Researcher Daniel J. Drucker has been awarded the Endocrine Society's John D. Baxter Prize for Entrepreneurship for his contributions to diabetes treatment, the Society announced today.
Drucker's research has contributed greatly to the understanding and treatment of diabetes over the past 25 years. He discovered new mechanisms of hormone action enabling the development of drugs for patients with type 2 diabetes that simplify treatment and reduce the risk of hypoglycemia, which are dangerous episodes of low blood sugar. Some of these agents have recently been shown to reduce many cardiovascular complications of diabetes. He also discovered the actions of GLP-2 and developed the only therapy for patients with chronic short bowel syndrome, a rare and challenging condition that can lead to severe malnutrition and death.
Drucker will receive the Baxter Prize at the Society's annual meeting ENDO 2020, the largest gathering in the world of endocrinologists and professionals working in hormone health. The $50,000 prize is awarded biennially to recognize scientists or healthcare practitioners who have demonstrated entrepreneurship by leveraging endocrine research to improve patient care. This is the second time the Society has awarded the Baxter Prize.
"Dan Drucker's seminal work has profoundly shaped the current landscape of diabetes therapies, which are now impacting the lives of millions of patients with diabetes. Second, effective treatment for short-gut syndrome has improved the lives of thousands of patients with this condition" said Endocrine Society President E. Dale Abel, M.D., Ph.D., of the University of Iowa, Carver College of Medicine, Iowa City, Iowa. "It is important to not underestimate the impact of his pioneering work that has led to the development of two whole new classes of diabetes therapies that have improved the quality of patients' lives, reduced side effects and some of which importantly have been shown to prevent major cardiovascular complications such as heart attacks and strokes. We are thrilled to honor his numerous achievements."
Drucker is currently a professor of medicine at the Lunenfeld Tanenbaum Research Institute of Mt. Sinai Hospital and the University of Toronto in Toronto, Canada. Drucker's laboratory studies the molecular biology and physiology of gut hormones, with a focus on the glucagon-like peptides. Drucker's scientific studies have identified multiple novel mechanisms of hormone action, enabling the development of new drug classes for diabetes, obesity and intestinal failure.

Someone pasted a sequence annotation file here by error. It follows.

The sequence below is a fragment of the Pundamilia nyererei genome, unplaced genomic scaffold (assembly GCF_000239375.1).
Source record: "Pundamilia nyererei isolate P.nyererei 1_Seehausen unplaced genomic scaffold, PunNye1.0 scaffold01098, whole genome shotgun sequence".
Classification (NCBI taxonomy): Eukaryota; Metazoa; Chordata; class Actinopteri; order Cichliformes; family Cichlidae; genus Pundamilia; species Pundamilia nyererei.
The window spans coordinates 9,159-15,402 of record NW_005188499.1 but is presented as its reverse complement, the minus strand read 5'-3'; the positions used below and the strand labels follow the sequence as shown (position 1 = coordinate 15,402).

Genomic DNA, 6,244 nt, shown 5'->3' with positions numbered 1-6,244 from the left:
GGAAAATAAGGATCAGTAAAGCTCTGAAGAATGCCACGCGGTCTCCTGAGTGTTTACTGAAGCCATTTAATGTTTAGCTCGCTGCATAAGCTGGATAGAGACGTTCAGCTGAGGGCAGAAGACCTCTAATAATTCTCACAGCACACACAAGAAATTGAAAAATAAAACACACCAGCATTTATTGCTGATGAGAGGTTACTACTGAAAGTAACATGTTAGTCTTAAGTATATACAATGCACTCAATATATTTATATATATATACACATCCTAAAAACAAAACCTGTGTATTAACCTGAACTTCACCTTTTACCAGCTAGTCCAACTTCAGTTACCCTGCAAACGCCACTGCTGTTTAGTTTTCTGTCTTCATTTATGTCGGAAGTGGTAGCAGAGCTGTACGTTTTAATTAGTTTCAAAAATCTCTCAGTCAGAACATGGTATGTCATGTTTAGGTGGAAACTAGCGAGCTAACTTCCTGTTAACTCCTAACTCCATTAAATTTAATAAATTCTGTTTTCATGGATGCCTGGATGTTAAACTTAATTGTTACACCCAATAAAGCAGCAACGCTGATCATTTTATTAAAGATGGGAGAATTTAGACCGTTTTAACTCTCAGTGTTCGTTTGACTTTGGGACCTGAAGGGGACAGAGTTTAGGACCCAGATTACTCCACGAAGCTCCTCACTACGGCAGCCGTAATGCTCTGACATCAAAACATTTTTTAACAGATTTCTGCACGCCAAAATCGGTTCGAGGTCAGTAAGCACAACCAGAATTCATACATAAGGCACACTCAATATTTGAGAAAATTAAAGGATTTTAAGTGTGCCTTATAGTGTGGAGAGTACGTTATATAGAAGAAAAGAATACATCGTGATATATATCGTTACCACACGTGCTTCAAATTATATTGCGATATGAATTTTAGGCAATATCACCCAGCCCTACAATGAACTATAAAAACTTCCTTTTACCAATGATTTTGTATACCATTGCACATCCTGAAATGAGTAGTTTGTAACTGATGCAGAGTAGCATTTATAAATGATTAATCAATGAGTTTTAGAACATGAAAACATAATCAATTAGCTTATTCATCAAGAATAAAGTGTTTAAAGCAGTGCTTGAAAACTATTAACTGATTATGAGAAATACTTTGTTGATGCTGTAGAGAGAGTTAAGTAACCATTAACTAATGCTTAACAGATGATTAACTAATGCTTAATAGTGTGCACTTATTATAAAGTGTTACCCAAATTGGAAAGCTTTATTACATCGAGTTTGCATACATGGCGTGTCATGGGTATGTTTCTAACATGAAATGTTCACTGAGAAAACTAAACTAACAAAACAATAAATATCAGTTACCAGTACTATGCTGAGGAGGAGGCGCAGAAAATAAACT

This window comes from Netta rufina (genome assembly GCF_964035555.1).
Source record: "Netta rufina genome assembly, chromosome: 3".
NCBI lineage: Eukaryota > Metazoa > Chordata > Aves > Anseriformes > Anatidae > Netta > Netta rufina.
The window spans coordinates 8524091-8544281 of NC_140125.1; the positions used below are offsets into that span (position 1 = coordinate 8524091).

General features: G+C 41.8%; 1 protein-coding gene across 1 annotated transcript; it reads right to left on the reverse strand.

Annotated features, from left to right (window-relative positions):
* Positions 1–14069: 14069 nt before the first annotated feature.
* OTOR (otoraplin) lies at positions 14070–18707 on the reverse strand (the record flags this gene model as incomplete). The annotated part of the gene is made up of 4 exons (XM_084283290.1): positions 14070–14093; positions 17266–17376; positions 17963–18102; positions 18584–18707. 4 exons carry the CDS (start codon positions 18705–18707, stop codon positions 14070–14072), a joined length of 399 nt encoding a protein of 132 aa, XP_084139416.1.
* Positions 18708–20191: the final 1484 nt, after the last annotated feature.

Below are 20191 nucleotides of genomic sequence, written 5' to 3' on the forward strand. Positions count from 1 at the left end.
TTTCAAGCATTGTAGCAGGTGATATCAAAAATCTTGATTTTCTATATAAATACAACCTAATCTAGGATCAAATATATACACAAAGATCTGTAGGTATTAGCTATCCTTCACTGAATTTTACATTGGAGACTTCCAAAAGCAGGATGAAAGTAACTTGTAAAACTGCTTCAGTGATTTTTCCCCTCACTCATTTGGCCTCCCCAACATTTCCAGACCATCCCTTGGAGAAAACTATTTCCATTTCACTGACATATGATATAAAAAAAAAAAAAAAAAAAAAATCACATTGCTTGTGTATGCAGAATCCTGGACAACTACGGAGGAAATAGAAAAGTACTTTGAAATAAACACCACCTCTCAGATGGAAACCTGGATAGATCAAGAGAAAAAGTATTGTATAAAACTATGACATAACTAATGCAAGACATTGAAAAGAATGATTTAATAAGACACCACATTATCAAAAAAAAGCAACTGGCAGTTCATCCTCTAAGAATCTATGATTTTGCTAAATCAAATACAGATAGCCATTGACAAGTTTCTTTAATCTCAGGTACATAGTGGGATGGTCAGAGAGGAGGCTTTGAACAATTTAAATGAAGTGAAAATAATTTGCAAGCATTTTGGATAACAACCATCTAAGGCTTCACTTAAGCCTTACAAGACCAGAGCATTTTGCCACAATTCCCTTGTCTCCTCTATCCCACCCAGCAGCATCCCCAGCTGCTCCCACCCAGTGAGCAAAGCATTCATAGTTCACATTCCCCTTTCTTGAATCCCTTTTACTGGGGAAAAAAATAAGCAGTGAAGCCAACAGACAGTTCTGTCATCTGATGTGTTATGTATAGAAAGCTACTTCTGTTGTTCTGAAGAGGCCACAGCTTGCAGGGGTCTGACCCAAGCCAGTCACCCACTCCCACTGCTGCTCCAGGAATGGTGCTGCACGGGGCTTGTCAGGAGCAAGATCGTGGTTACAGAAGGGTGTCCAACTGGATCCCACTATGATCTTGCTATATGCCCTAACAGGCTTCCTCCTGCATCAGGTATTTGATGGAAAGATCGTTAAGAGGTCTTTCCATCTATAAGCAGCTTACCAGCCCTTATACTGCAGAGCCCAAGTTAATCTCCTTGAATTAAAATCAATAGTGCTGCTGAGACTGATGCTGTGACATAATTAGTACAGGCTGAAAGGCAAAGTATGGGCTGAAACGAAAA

A Fellow of the Royal Society, London, Drucker's discoveries have been recognized by numerous scientific and medical societies. He has been honored with the Endocrine Society's Clinical Investigator Award, the American Diabetes Association's Banting Award, the Claude Bernard Award from the European Foundation for the Study of Diabetes, the Manpei Suzuki International Prize, the Rolf Luft Award from the Karolinska Institute, and the Harrington Prize for Innovation in Medicine. He is the Editor-in-Chief of the peer-reviewed journal Endocrine Reviews.
"I'm honored to be recognized by the Endocrine Society, and my success wouldn't have been possible without the support of my mentors and teammates," Drucker said. "I became an entrepreneur because of my passion for endocrine discovery and the potential to save lives by developing novel therapies. I am grateful for the prize, which will support my ongoing work and young investigators just setting out on the path of translational research."
The Baxter Prize was established in memory of Endocrine Society Past President John D. Baxter, M.D., who was a world-renowned scientist known for being the first to clone the human growth hormone gene. During his career, he made many fundamental medical discoveries and translated them into clinical therapies that had far-reaching implications in the fields of biotechnology and genetic engineering, benefiting the health and welfare of patients worldwide. He passed away in 2011. The Baxter family endowed the prize in his memory.
ENDO 2020 is taking place from March 28-31. More information on the meeting is available at https://www.endocrine.org/endo2020.
Endocrinologists are at the core of solving the most pressing health problems of our time, from diabetes and obesity to infertility, bone health, and hormone-related cancers. The Endocrine Society is the world's oldest and largest organization of scientists devoted to hormone research and physicians who care for people with hormone-related conditions.
The Society has more than 18,000 members, including scientists, physicians, educators, nurses and students in 122 countries. To learn more about the Society and the field of endocrinology, visit our site at http://www.endocrine.org. Follow us on Twitter at @TheEndoSociety and @EndoMedia.